Former Argentine naval officer Alfredo Astiz stood trial with other former officials accused of horrific crimes at the ESMA Naval Mechanics School, where about 5,000 dissidents were held and tortured during the 1976-1983 “Dirty War” dictatorship.
Marking the end of a 22-month trial in which 79 survivors gave evidence, 12 defendants were sentenced to life while four others were punished with between 18 and 25 years in jail.
Astiz, who is known as the “Blond Angel of Death”, was found guilty of torture, murder and forced disappearance.
Hundreds of people gathered on the street outside the packed courtroom, some holding up photographs of the victims of the men inside. The crowd, bundled up against a chilly Buenos Aires night, applauded at the reading out of each sentence.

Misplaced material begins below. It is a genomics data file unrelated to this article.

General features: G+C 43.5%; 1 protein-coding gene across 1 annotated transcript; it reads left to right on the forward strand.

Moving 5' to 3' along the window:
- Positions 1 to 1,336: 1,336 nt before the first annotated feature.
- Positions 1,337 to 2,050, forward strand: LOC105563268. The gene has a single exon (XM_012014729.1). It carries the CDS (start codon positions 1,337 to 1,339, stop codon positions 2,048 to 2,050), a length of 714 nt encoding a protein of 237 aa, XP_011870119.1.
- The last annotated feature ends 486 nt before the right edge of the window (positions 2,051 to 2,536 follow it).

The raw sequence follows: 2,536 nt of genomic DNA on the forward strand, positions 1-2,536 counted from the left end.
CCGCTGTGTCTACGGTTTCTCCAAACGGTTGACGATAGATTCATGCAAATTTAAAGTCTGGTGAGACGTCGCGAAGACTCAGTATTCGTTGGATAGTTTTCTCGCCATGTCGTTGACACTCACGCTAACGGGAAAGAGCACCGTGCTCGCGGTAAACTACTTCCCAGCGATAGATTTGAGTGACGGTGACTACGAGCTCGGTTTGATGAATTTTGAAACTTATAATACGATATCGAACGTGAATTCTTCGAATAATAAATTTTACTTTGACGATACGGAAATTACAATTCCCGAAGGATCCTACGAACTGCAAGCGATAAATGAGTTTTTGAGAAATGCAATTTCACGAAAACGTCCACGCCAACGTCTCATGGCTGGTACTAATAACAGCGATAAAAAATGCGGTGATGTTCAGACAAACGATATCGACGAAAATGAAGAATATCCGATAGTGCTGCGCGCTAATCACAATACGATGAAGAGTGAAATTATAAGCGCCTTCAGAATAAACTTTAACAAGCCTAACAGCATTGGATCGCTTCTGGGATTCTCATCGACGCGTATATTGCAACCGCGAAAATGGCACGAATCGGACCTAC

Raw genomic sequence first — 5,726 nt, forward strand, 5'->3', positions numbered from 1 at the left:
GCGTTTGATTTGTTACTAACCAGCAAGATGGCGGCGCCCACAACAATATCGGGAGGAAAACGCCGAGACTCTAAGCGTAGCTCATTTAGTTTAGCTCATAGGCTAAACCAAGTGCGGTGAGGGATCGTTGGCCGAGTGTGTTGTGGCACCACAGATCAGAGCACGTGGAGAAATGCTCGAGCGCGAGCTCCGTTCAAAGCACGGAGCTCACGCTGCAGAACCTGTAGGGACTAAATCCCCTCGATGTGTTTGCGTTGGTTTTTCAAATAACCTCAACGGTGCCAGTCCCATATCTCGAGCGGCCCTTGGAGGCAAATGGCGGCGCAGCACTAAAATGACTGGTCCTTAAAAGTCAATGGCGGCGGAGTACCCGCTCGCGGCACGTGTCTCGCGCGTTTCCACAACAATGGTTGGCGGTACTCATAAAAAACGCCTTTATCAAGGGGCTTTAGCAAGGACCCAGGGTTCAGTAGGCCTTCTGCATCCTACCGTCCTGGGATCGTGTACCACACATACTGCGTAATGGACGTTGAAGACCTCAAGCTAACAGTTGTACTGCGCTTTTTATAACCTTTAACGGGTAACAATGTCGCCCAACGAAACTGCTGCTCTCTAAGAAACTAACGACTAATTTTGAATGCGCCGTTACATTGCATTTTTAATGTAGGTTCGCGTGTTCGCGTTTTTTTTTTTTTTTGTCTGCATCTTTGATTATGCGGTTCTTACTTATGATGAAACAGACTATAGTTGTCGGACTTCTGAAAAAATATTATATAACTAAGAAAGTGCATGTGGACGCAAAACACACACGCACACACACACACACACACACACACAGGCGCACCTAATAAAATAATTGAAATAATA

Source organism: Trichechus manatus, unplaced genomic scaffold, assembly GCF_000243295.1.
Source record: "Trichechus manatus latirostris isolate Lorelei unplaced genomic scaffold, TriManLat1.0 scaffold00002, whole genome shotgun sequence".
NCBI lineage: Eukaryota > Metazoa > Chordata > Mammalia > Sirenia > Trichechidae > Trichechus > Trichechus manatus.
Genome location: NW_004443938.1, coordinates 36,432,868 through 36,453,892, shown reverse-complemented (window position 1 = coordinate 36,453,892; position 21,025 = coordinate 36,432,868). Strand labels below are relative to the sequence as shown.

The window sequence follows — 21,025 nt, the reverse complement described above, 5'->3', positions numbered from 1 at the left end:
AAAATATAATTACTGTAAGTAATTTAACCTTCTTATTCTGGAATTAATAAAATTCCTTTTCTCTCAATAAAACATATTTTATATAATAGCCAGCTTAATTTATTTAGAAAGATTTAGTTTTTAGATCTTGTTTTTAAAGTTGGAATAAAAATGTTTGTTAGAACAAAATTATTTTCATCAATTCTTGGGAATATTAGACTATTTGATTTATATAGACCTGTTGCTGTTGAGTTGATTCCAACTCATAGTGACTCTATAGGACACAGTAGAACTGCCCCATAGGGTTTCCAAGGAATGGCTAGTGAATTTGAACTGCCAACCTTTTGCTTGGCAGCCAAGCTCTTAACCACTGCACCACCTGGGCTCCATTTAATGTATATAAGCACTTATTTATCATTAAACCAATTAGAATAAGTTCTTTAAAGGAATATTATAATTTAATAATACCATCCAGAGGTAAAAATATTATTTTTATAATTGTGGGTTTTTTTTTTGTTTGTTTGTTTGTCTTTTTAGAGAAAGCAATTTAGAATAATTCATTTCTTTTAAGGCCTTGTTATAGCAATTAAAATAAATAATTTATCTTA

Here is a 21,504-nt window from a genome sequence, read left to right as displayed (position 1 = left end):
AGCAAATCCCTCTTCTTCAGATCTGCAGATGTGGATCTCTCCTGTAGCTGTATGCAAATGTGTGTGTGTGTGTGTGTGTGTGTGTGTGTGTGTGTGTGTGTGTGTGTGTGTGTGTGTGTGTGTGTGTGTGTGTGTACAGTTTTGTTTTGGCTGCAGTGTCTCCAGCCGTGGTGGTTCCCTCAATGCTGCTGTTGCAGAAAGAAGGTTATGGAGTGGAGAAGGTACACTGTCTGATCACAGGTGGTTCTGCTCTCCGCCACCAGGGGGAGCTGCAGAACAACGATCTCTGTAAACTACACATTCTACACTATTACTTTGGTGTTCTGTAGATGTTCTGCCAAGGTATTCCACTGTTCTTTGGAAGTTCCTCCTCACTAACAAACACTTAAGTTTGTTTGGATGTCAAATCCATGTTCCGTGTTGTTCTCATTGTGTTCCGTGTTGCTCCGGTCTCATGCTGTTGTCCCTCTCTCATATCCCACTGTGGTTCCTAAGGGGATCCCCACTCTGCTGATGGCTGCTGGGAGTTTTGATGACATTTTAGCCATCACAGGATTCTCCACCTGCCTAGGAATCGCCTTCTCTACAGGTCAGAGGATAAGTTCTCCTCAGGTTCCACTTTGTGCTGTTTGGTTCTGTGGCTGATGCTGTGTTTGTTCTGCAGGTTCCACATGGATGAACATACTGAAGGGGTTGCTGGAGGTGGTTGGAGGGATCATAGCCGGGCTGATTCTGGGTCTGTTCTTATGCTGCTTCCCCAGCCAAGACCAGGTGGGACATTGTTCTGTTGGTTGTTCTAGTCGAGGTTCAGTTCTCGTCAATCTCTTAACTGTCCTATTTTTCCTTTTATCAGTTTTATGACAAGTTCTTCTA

“We can finally be at peace, knowing that justice has been done,” a woman in the crowd told local television.
Former navy captain Astiz boasted of his dictatorship-era crimes in a magazine interview in 1998, saying he was “the best-trained man in Argentina to kill journalists and politicians.”
“I’m not sorry for anything,” Astiz said in the interview.
He infiltrated human rights groups whose members were later kidnapped and was convicted in absentia in Europe of killing two French nuns held at the ESMA.
“Son of a bitch!” people in the crowd yelled when Astiz’s sentence was pronounced by the judge inside.
When the proceedings were over, the people outside started dancing to live folk music, some weeping and hugging each other.
Defendants included Jorge Acosta, known as “The Tiger,” who said during the two-year trial that “human rights violations are unavoidable during a war.”